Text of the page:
Thank you for your interest in the Tudor Oysterdate Big Rose. Please fill out the form below and we will get back to you shortly.Submit
Why We Love It
Rolex Oysters come in a myriad of shapes and sizes, and metals. But perhaps some of the most overlooked watches of late have been those combining yellow gold and steel.
This particular example, a Reference 14233, features an attractive Two Tone case and Oyster bracelet, and is fitted with a gold sunburst dial and fluted yellow gold bezel, providing that perfect balance between dress and casual wear. Slightly smaller than your average 1600/0 Series Datejust, the 14233 is sized at 35mm, making it comfortably wearable for ladies and gents alike - or for the young and smaller-wristed collectors.
Rolexes of this era are the last to feature Tritium luminescent elements, meaning that the plots of lume on the dial will age and develop that rich character that we all lust after.
There was a time in recent memory when Two Toned watches were overlooked or even dismissed. Those days are rapidly coming to an end (and so are the lower price points.)
You heard it here first- Two Tone is back!
While the name Rolex Oyster Perpetual doesn't designate a particular model or line, it does signify a couple of things. First, that the watch will have the trademark Rolex Oyster case. Second, that the movement beating inside that Oyster case will be Rolex's famed Perpetual movement.
Rolex first patented the Oyster case in 1925, but the quest for a waterproof and dust-proof case began shortly before the First World War. The cases of the Great War and the early 1920s came in two or three pieces with an inner case that shielded the movement (then a manual-wind movement) from the wet, dusty conditions of the battlefield. The Oyster case of 1925 represented the culmination of ten years of development. It gained notoriety in 1927, when Mercedes Gleitze became the first British woman to swim across the English Channel, wearing - you guessed it - a Rolex. A series of advertisements followed, featuring smiling flappers holding their Rolexes in fishtanks.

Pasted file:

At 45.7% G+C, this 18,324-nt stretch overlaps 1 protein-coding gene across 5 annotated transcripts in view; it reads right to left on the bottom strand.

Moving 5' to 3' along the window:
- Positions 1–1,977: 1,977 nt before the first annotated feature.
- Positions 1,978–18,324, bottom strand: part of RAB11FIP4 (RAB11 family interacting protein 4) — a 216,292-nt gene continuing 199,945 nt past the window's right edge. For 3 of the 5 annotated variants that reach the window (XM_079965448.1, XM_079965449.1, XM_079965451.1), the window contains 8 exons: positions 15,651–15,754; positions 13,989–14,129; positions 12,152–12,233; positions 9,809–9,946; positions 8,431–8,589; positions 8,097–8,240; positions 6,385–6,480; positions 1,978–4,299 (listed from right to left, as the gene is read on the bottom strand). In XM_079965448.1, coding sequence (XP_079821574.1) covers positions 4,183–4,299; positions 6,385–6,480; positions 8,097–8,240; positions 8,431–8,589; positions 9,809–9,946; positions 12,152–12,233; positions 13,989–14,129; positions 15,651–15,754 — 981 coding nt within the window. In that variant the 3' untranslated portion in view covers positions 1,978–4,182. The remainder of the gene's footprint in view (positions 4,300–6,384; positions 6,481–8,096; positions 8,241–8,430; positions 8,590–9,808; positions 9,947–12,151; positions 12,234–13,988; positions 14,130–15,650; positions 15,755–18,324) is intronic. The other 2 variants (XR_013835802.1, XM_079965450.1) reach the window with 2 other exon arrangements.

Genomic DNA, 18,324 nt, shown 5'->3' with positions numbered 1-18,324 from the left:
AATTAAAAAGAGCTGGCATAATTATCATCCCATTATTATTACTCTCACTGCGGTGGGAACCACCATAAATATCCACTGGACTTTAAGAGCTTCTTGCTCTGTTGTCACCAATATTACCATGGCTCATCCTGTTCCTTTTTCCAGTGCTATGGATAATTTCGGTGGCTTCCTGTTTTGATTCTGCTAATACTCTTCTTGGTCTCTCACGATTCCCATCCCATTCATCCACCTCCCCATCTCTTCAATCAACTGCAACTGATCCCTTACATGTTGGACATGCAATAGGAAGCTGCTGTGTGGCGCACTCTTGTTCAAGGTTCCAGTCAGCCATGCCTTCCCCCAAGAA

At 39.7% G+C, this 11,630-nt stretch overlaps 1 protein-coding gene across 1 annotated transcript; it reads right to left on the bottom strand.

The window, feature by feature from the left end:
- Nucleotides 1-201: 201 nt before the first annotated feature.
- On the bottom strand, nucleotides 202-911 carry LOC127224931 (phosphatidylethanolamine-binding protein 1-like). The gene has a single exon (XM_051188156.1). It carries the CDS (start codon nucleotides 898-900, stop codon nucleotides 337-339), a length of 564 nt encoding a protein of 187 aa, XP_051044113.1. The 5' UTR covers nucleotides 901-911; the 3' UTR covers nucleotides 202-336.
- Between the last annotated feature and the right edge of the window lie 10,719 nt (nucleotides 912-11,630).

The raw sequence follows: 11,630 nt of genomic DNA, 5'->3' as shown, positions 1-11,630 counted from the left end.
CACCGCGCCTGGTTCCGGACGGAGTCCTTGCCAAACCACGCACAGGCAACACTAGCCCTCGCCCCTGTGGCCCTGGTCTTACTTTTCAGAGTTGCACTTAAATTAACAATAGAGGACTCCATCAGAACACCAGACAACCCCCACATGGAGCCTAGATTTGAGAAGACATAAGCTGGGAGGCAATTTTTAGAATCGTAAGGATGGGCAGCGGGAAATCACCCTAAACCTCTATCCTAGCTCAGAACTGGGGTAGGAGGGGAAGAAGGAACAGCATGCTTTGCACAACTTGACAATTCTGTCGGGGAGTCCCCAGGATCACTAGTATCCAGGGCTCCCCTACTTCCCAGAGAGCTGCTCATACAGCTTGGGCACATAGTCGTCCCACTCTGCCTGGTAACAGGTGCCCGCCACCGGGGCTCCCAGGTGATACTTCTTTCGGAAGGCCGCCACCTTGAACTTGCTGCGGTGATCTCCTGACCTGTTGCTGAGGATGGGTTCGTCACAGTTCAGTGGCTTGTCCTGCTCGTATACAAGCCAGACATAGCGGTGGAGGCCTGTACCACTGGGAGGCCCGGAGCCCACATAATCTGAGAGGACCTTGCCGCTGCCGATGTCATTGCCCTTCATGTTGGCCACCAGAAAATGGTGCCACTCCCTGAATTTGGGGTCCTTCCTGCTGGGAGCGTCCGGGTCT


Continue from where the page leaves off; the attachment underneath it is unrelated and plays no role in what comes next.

As with the Oyster case, the Perpetual movement saw many iterations before finally being perfected in the 1930s. Rolex's first automatic movement quietly debuted in 1931, without the fanfare that followed the introduction of the Oyster case. The movement was met with some consternation from purists who decried the "extreme novelty" of a self-winding watch. Nevertheless, Rolex could see that they had struck gold with the Perpetual movement. They continued to develop and improve it over the years, establishing a line of watches that would stand as an alternative to Rolex's sportier models.
Two-tone steel and yellow gold Oyster case is approximately 35mm (excluding the crown). Rolex Reference 14233. Circa 1995.
Overall Condition: The case is in fantastic condition overall showing minimal signs of wear from age and use. Luminous gold sunburst dial is in near mint condition with applied stick markers and tritium lume plots and matching handset. Signed crown.
Includes two tone steel and yellow gold Oyster Bracelet (78353/457B) with signed clasp.
Analog/Shift stands behind the authenticity of our products in perpetuity.
We back each Analog/Shift vintage timepiece with a one-year mechanical warranty from the date of purchase.
All of our watches include complementary insured shipping within the 50 states. We are happy to hand deliver your purchase in Manhattan or you may pick it up at our showroom.
Please contact us prior to purchase for additional details on shipping and payment options